subsection heading icon     issues

Licencing of intellectual property or other assets is not innately wicked and enthusiasts for open source use mechanisms such as GPL. Proponents of EULAs justify them as an accepted and necessary business practice that is consistent with copyright law and with contract and trade practices law.

Most critics of EULAs have recognised that justification but instead expressed concern about use of licence agreements in ways that appear to restrict rights that are recognised in law or that feature provisions contrary to law (eg a requirement that you sell your children).

Concern centres on efforts to substantially reduce or eliminate statutory defences to copyright infringement (eg rights of unauthorised copying for the purposes of scholarship, reporting and criticism) and on the opacity of some licences, which one critic characterised as "unread, unreadable and often unenforceable". It also encompasses questions about privacy, with some EULAs involving waiver by consumers - on an informed basis or otherwise - of statutory protection for privacy.

Click, shrink or browse EULAs can purport to -

  • prohibit decompilation and reverse engineering, contrary to statutory allowance for decompilation in certain circumstances
  • prohibit any and all copying, including statements as sweeping as "You may not reproduce this site for any purpose whatsoever"
  • limit particular uses, for example claim to prohibit use of software or data in the provision of commercial services by the user or by a third party
  • prohibit 'export' of the content from the consumer's country of residence
  • restrict use of the intellectual property to specific classes of users, for example bona fide students who have purchased an 'educational' version of software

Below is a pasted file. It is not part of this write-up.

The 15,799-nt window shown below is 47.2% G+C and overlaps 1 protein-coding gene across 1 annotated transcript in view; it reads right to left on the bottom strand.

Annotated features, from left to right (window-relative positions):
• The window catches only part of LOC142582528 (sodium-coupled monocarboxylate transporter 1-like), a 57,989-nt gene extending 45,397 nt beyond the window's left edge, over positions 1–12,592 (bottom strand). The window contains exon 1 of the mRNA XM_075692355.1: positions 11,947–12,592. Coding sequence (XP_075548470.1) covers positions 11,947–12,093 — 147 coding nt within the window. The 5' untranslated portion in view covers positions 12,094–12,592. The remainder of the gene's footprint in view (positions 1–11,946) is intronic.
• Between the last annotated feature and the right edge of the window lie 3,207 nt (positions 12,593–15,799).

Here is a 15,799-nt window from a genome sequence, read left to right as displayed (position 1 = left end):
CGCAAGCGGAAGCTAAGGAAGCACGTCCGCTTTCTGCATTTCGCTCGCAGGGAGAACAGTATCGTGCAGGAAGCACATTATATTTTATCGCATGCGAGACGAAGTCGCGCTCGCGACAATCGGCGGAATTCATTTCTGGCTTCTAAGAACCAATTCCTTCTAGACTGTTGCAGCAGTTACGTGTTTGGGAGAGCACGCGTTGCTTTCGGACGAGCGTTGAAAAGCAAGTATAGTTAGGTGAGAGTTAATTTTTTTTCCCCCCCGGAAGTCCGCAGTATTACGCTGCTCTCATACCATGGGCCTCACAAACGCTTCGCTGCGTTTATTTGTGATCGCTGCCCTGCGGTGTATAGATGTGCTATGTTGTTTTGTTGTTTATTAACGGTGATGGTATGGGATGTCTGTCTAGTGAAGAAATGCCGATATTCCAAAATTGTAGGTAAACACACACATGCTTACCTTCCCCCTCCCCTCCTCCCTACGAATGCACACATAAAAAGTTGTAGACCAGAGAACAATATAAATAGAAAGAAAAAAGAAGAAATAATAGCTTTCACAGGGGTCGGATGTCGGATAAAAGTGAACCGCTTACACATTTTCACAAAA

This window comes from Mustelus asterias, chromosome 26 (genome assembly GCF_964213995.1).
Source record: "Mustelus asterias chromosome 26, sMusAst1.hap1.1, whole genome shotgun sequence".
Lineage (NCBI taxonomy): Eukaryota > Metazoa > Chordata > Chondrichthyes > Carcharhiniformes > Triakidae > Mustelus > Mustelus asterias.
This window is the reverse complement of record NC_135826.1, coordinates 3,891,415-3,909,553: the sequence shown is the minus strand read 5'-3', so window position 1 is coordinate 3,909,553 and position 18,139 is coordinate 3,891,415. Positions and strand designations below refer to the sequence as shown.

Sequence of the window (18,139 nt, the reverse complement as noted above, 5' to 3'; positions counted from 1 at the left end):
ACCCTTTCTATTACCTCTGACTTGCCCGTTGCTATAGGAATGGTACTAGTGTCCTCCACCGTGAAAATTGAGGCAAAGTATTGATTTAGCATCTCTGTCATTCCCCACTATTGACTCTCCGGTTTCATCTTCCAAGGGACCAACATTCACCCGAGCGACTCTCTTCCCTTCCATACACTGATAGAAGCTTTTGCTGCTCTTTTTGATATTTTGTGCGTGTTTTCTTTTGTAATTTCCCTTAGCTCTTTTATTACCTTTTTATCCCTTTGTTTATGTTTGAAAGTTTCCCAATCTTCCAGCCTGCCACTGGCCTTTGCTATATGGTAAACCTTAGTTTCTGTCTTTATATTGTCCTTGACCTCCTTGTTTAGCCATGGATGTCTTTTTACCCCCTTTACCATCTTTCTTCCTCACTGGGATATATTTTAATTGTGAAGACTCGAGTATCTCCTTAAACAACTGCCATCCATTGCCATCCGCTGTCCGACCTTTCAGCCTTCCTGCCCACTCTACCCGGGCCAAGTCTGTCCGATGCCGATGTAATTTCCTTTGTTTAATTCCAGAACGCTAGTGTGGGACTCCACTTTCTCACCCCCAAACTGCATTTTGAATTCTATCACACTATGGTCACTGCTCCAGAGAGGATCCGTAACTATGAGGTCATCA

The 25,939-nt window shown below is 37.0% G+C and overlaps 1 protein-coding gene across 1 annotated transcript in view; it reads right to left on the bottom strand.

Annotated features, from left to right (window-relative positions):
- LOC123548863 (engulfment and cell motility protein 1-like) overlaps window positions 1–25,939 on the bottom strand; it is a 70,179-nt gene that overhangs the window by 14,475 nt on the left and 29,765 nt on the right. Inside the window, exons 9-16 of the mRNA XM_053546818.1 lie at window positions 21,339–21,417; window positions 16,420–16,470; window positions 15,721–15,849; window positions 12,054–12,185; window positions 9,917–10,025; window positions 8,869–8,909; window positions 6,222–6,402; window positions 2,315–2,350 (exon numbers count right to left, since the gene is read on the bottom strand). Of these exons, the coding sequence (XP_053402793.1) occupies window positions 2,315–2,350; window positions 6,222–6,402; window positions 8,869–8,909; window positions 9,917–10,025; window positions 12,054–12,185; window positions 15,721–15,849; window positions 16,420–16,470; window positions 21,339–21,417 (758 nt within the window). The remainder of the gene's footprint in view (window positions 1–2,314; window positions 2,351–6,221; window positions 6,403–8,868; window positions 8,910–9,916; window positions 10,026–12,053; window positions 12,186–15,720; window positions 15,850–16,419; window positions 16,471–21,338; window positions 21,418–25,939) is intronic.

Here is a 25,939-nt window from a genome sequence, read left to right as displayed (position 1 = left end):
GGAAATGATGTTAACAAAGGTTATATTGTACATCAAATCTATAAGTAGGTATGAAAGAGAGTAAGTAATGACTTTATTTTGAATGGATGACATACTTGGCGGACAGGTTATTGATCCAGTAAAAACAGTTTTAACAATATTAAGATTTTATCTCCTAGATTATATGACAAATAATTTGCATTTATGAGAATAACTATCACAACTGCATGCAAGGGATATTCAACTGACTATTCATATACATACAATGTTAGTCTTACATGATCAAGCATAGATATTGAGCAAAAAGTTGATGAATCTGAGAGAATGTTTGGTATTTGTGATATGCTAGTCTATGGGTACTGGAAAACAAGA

• prohibit any citation of or linking to an online resource that is not behind a firewall
  • authorise the IP rights owner/agent to install and use backdoors in operating systems or discrete copy protection software to "enforce" the rights, at any time, without notice and without liability
  • restrict rental of disks and associated documentation (a restriction consistent with enactments that address the inadequacy of 'first sale' provisions) and prohibit lending through statements such as "You may not rent, lease, sublicense, or lend the Software", although it would be quite permissible to lend a book to a friend
  • authorise periodic scanning of the contents of a personal computer and reporting back to an IP rights owner such as Microsoft
  • prohibit transfer of the licence to a third party (ie stop you selling 'your' copy of the software, audio file or other intellectual property, a restriction that EULA proponents note is consistent with offline prohibitions on a user selling 'their' rental car or leased home improvement tools)
  • prohibit editing or making derivative works.

EULAs typically also feature, or are associated with, warranties that seek to strongly protect the intellectual property owner and agents from action by the end user or third parties but often do not guarantee that the user will receive something that is 'fit for purpose'.

They generally specify the jurisdiction in which any dispute will be resolved. Some specify a particular court (which may be located overseas and in practice is thus unavailable to many consumers) or arbitration mechanism.